When using a predefined Helm chart, we can override it’s startup values by specifying the overrides in a values.yml file, and passing that in when we do helm install . This will override only the values we have specified and will leave the rest of the defaults intact. To see all the possible values when running Grafana checkout:
Also read through the values.yml file as it explains in very clear detail when and how to use the values.

We need to create our own values.yml file to override the datasources search value, so when Grafana is deployed it will search our datasource.yml definition and inject it.

Create a file called values.yml in the monitoring/grafana/ folder with the following contents:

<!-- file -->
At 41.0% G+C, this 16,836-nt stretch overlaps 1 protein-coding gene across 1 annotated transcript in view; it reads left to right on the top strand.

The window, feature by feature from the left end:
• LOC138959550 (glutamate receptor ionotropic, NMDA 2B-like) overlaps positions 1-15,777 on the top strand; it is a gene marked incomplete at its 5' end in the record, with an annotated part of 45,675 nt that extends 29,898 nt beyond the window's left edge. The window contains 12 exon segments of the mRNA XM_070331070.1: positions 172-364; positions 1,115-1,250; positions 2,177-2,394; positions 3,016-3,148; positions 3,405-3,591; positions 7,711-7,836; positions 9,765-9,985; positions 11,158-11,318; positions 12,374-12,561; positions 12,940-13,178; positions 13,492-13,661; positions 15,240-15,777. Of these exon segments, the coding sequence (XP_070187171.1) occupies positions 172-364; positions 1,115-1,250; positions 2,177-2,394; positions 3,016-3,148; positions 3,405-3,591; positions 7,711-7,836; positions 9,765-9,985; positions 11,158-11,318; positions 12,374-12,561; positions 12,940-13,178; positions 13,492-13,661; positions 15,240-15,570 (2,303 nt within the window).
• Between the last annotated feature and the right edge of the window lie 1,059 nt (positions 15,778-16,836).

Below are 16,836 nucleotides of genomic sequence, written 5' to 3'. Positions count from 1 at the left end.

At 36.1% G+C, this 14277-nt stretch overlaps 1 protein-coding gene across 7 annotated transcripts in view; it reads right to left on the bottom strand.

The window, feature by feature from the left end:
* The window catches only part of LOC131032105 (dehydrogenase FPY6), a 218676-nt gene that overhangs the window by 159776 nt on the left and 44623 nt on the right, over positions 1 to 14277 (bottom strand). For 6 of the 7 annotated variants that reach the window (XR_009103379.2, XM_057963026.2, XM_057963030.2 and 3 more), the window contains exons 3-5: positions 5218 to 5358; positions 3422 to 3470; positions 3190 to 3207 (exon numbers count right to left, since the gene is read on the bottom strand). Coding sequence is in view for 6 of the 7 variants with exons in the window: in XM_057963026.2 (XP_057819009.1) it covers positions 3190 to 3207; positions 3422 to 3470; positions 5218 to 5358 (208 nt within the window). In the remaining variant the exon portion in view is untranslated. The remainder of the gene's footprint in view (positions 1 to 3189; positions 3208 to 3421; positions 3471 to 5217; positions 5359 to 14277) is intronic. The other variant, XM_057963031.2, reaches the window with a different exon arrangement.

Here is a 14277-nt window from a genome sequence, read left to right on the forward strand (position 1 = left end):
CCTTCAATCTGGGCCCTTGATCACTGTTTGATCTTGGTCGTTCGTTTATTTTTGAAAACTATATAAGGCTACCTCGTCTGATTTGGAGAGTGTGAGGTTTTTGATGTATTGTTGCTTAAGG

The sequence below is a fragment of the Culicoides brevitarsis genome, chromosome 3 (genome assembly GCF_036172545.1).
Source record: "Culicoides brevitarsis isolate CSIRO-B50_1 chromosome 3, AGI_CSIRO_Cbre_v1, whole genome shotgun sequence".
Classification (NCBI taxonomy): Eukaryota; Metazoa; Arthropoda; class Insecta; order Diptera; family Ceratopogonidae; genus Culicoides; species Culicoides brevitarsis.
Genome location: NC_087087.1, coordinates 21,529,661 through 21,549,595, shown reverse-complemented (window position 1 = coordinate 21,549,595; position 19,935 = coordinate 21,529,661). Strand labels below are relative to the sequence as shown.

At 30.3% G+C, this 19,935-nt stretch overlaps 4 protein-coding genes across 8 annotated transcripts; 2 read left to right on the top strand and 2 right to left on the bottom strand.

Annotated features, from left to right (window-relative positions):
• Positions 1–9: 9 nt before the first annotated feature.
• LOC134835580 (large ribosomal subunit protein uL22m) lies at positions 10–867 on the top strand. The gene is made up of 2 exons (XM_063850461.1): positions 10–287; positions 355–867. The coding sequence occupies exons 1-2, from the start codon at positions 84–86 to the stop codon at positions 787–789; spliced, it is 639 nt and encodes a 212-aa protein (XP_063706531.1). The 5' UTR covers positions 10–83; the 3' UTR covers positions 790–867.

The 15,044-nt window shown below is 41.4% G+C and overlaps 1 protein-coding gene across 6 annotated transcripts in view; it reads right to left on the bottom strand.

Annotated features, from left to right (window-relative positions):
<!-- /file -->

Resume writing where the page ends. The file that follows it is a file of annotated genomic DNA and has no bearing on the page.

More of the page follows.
image: xuxinkun/k8s-sidecar:0.0.7
  imagePullPolicy: IfNotPresent
    enabled: true
    label: grafana_datasource

This will inject a sidecar which will load all the data sources into Grafana when it gets provisioned.

Now we can deploy Grafana with the overridden values.yml file and our datasource will be imported.

$ helm install stable/grafana \
    -f monitoring/grafana/values.yml \
    --namespace monitoring \ 
    --name grafana

Check that it is running:

$ kubectl get pods -n monitoring
NAME                                             READY   STATUS    RESTARTS   AGE
grafana-5f4d8bcb94-ppsjq                         1/1     Running
nginx-deployment-854c944978-hgfgr                1/1     Running
prometheus-alertmanager-5c5958dcb7-bq2fw         2/2     Running
prometheus-kube-state-metrics-76d649cdf9-v5qg5   1/1     Running
prometheus-node-exporter-j74zq                   1/1     Running
prometheus-node-exporter-x5xnq                   1/1     Running
prometheus-pushgateway-6744d69d4-27dxb           1/1     Running